[cryptography] Microsoft Sub-CA used in malware signing

Ben Laurie ben at links.org
Tue Jun 12 04:45:27 EDT 2012


On Tue, Jun 12, 2012 at 8:24 AM, Marc Stevens <marc at marc-stevens.nl> wrote:
>
>
> On 12-6-2012 0:59, Ralf-Philipp Weinmann wrote:
>>
>> On 6/11/12 6:38 PM, Ondrej Mikle wrote:
>>>
>>> On 06/11/2012 11:06 AM, Ben Laurie wrote:
>>>>
>>>> On Mon, Jun 11, 2012 at 1:56 AM, Nico Williams<nico at cryptonector.com>
>>>>  wrote:
>>>>>
>>>>> On Sun, Jun 10, 2012 at 3:03 PM, Florian Weimer<fw at deneb.enyo.de>
>>>>>  wrote:
>>>>>>
>>>>>> * Marsh Ray:
>>>>>>
>>>>>>> Marc Stevens and B.M.M. de Weger (of
>>>>>>> http://www.win.tue.nl/hashclash/rogue-ca/) have been looking at the
>>>>>>> collision in the evil CN=MS cert. I'm sure they'll have a full report
>>>>>>> at some point. Until then, they have said this:
>>>>>>>>
>>>>>>>> [We] have confirmed that flame uses a yet unknown md5 chosen-prefix
>>>>>>>> collision attack.
>>>>>>
>>>>>> Does this mean they've seen the original certificate in addition to
>>>>>> the evil twin?
>>>>>
>>>>> The evil twin has the nasty bits[*] in the issuerUniqueID field, which
>>>>> is weird, and the ID is not one likely to be generated by any CA.
>>>>> Would the original have it??  I don't see why the TS CA would have
>>>>> issued certs with issuerUniqueIDs under any circumstances, which is
>>>>> why it's interesting the the evil twin had any evil bits.
>>>>
>>>> Surely the whole point is that the collision is used to switch
>>>> <something>  to issuerUniqueID in order to hide the stuff that would've
>>>> stopped the cert from working. I haven't looked, but I'm prepared to
>>>> bet it would not be hard to figure out what the original cert must
>>>> have looked like.
>>>> [...]
>>
>> Very interesting. So if this is the case, it's not a chosen-prefix
>> collision attack but a mere collision attack with the "right"
>> differential to hide the extension.
>>
>> In fact, I had written a paper about almost the same trick - I called it
>> "extension hopping" - which was submitted to USENIX Security 2008 and
>> rejected - yes, I know, I should've put my money where my mouth was and
>> come up with a suitable differential as well. But in the end I was
>> distracted by different subjects and Marc Stevens et al. wiped the floor
>> with MD5 using their chosen-prefix attack.
>>
>> There is some public documentation on this from the Echternach Symmetric
>> Cryptography Seminar in January 2008 where I gave an outline of the idea
>> in a brief talk:
>>
>> http://wiki.uni.lu/esc/docs/rpw_friday_x509ehopping.pdf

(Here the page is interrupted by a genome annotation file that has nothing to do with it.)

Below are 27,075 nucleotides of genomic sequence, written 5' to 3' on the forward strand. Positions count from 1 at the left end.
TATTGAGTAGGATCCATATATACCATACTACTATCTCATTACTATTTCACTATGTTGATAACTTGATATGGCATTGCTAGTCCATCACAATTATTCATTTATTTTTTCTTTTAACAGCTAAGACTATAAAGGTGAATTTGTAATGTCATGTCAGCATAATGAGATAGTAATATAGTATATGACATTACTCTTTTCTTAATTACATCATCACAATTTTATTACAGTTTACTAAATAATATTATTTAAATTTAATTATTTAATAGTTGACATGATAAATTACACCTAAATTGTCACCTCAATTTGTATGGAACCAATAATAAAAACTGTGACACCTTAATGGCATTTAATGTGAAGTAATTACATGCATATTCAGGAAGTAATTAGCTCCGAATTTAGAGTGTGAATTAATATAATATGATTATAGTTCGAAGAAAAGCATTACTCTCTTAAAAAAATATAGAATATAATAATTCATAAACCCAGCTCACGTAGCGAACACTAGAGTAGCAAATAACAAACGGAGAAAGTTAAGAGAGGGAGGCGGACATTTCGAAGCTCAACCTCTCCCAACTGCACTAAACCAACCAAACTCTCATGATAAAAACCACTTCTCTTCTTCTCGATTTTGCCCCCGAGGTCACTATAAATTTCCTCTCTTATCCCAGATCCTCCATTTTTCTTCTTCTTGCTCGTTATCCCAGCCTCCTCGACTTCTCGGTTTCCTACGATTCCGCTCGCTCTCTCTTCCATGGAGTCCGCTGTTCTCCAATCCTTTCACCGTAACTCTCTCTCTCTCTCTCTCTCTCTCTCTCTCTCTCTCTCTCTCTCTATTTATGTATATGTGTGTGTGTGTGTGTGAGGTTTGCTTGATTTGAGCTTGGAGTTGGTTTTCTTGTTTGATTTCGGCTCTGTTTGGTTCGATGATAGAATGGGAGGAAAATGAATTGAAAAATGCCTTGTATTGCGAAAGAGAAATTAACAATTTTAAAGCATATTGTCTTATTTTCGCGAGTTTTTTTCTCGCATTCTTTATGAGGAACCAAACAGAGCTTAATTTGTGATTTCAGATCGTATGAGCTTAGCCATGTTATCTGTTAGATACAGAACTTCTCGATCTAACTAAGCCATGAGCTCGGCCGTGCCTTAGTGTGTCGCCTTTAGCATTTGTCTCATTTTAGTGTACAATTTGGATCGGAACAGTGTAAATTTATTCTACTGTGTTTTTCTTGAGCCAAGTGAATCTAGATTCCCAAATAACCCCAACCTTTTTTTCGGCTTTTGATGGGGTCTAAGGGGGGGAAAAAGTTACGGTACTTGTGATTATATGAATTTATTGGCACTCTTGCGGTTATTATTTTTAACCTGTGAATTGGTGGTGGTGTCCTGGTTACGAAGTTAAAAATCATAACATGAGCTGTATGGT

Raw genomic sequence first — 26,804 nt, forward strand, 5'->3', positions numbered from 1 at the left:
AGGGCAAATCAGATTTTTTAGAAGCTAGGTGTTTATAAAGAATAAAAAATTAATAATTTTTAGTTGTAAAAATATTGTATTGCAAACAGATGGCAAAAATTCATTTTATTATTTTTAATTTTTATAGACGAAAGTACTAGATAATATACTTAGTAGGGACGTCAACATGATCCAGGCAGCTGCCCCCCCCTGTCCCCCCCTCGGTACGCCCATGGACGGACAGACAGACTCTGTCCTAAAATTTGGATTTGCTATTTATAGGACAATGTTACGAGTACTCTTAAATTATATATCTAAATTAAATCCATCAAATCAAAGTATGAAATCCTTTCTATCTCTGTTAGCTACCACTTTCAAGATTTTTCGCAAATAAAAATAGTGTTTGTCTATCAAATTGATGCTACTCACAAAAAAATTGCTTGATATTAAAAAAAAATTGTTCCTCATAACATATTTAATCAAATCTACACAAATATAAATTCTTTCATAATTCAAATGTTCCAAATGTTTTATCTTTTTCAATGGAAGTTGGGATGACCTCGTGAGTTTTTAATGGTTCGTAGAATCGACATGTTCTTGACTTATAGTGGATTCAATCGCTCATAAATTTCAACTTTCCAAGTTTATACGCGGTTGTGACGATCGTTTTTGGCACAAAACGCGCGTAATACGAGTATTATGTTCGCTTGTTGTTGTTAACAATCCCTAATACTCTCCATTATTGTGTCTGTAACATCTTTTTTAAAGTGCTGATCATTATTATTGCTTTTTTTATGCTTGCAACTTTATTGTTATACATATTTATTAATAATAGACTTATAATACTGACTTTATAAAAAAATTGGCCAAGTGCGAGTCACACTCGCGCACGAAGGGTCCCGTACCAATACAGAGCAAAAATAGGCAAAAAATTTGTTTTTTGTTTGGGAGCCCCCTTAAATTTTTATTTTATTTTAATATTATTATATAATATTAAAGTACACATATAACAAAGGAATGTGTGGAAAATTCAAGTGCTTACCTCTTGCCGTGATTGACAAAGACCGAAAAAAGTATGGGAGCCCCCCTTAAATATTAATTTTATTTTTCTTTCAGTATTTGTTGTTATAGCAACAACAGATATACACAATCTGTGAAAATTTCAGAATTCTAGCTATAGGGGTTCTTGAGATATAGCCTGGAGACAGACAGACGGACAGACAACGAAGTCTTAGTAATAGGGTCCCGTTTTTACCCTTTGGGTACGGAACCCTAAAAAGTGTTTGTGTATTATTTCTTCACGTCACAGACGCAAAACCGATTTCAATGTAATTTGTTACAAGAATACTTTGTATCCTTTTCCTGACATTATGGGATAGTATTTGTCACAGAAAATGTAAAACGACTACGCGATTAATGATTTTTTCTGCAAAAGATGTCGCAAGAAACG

>>
>> Thank you, dear flame authors, for providing an implementation for my
>> idea! Now, how should I cite you?
>>
>> The more interesting question here however is: Why did they choose this
>> approach? I posit it might be significantly cheaper computationally than
>> a chosen-prefix attack since you don't need the expensive birthdaying
>> step at the beginning.
>
> To avoid misinformation to start spreading: Flame used a chosen-prefix
> collision attack.
> See also:
> http://www.cwi.nl/news/2012/cwi-cryptanalist-discovers-new-cryptographic-attack-variant-in-flame-spy-malware
>
> Flame used a birthday search followed by 4 near-collision blocks to obtain a
> collision.
> These collision bits were hidden inside the RSA modulus in the original cert
> and inside the issuerUniqueID field in the evil cert.
> Using my forensic tool I was able to retrieve the near-collision blocks of
> the original cert (that is not available and might never be)
> and the chaining value before the first near-collision block.

Would you share your reconstruction of the original cert?

> Using this information I was able to reconstruct the 4 differential paths.
> These differential paths clearly show that a new variant chosen-prefix
> collision attack was used
> as well as a new differential path construction algorithm that are not in
> the literature.
>
> On a side note, chosen-prefix collisions can be achieved with a birthday
> search complexity as low as 2^33 MD5 compressions.
> That is not significantly cheaper than doing an identical-prefix collision
> attack
> where you also have to fix significant portions of your near-collision
> blocks to meaningful values to do a "extension hopping" attack.
> "Extension hopping" is a nice idea, but I don't think it will work in
> practice:
> I don't know any CA that allows you to add arbitrary x509 fields as
> required.
>
> All the best,
>    Marc
>
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